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To tackle the indiscriminate handling/management and disposal of used oil, a major contaminant of the ecosystem, Total Ethiopia is partnering with the Addis Ababa institute of Technology (AAiT) to begin a recycling study aimed at ensuring a cleaner environment.
The one million birr study which is fully funded by Total should be completed in one year. The first phase of the study is complete and second and the third phase will be carried out by focusing on what methods should be applied when disposing of used oil.
Traditionally second-hand oil is used to kill mosquitoes in some parts of rural Ethiopia. This is done by pouring some oil into the water so that the mosquitoes become stuck. Now a new study will try to recycle oil for lubricants. Managing director of Total Ethiopia Lassina Toure said the goal of the study is to protect the environment by figuring out the best way to recycle oil.
“Currently the increased number of vehicles and expansion of processing industries means more used oil is being generated in Ethiopia but there is no compressive used oil management in place. Thus, it is important to formulate a comprehensive used oil management system to minimize the adverse effect of used oil on the environment and health while at the same time benefiting from the proper utilization of used oil as a valuable resource,’’ he said.
He added that used oil is dumped onto the ground or into drains, with no one bothering about its adverse effects on the environment and human health.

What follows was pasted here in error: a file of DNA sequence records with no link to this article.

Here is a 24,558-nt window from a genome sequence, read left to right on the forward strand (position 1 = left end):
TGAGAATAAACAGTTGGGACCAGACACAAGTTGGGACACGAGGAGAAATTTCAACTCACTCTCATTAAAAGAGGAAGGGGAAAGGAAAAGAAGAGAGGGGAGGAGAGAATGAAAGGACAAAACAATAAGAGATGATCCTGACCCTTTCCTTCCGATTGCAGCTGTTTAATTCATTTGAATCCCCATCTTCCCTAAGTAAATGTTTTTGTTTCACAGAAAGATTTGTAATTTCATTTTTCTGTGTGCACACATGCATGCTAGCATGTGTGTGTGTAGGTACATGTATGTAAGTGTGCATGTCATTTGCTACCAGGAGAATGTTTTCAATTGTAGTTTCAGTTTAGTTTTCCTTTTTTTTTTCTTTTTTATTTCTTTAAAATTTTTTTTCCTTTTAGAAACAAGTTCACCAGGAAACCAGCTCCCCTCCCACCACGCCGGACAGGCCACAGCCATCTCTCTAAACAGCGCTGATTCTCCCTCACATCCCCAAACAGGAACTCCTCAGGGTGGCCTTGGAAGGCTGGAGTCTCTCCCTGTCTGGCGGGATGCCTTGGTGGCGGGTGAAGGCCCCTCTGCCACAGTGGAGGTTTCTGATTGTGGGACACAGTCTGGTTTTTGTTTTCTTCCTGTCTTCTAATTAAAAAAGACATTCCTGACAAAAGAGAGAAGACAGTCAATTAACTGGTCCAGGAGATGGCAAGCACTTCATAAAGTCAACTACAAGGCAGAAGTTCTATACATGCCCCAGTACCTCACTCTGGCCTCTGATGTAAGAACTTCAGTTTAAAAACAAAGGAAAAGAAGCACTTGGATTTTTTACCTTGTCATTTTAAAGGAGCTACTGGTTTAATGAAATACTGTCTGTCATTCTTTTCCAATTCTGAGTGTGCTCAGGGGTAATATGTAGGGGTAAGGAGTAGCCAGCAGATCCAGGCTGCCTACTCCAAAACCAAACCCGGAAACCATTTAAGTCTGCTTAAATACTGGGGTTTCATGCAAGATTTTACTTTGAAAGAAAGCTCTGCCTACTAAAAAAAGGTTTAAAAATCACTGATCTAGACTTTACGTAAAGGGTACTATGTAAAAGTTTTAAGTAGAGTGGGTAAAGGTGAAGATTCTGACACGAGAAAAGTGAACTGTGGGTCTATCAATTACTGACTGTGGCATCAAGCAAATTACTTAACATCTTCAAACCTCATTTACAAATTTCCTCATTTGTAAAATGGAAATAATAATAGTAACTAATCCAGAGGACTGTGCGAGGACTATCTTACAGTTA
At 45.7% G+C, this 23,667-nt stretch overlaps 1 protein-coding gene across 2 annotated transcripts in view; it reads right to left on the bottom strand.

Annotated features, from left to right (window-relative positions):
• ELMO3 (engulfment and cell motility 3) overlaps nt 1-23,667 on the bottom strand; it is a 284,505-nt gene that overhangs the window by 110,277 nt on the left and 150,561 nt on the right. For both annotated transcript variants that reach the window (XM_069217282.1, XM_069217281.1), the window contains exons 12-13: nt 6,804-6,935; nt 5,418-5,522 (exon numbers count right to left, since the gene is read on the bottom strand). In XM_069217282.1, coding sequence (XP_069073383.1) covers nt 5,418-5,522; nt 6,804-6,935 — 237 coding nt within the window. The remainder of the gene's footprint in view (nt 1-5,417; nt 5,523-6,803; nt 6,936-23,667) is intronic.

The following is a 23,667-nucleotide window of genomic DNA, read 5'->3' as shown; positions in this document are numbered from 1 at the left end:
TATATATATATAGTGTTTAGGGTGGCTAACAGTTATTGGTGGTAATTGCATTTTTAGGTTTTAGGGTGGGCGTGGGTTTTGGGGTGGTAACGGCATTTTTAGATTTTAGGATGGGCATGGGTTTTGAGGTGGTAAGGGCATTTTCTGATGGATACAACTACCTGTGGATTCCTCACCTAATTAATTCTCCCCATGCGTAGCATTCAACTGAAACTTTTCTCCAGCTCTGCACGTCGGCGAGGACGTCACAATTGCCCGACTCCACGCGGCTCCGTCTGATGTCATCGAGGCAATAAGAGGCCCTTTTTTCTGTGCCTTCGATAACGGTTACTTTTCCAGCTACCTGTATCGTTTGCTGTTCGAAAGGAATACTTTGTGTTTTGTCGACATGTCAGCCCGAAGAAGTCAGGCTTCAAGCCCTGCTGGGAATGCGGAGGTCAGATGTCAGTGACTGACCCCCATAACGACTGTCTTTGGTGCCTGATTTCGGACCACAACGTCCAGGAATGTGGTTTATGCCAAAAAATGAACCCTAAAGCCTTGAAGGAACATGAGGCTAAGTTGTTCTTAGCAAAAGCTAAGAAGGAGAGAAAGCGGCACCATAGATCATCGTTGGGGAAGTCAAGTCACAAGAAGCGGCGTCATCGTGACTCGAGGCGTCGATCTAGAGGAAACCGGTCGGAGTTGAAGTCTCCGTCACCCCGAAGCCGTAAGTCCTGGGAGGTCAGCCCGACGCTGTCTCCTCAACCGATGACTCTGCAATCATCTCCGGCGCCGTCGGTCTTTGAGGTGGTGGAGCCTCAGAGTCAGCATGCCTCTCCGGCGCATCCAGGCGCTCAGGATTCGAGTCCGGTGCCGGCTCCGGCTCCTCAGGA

Improperly disposed oil can contaminate drinking water and harm aquatic animal and plant life, by depriving them of nutrients and oxygen.
Esayas G/Yohannes , Executive Director of AAiT said the study will require the collaboration of private and government stakeholders.
“We are determined to put an end to the contamination of the ecosystem as a result of used oil through a beneficial recycling system that is meant to make the environment cleaner. With oil companies and government collaboration the study will be beneficial.’’
In Africa, besides exploration and production as well as renewable energy projects, Total is active across the entire petroleum product supply including service station networks and general retail. The company is said to have 18 percent market share on the continent and serve 1.8 million customers from its 4,200 stations. In Ethiopia, Total has 173 service stations.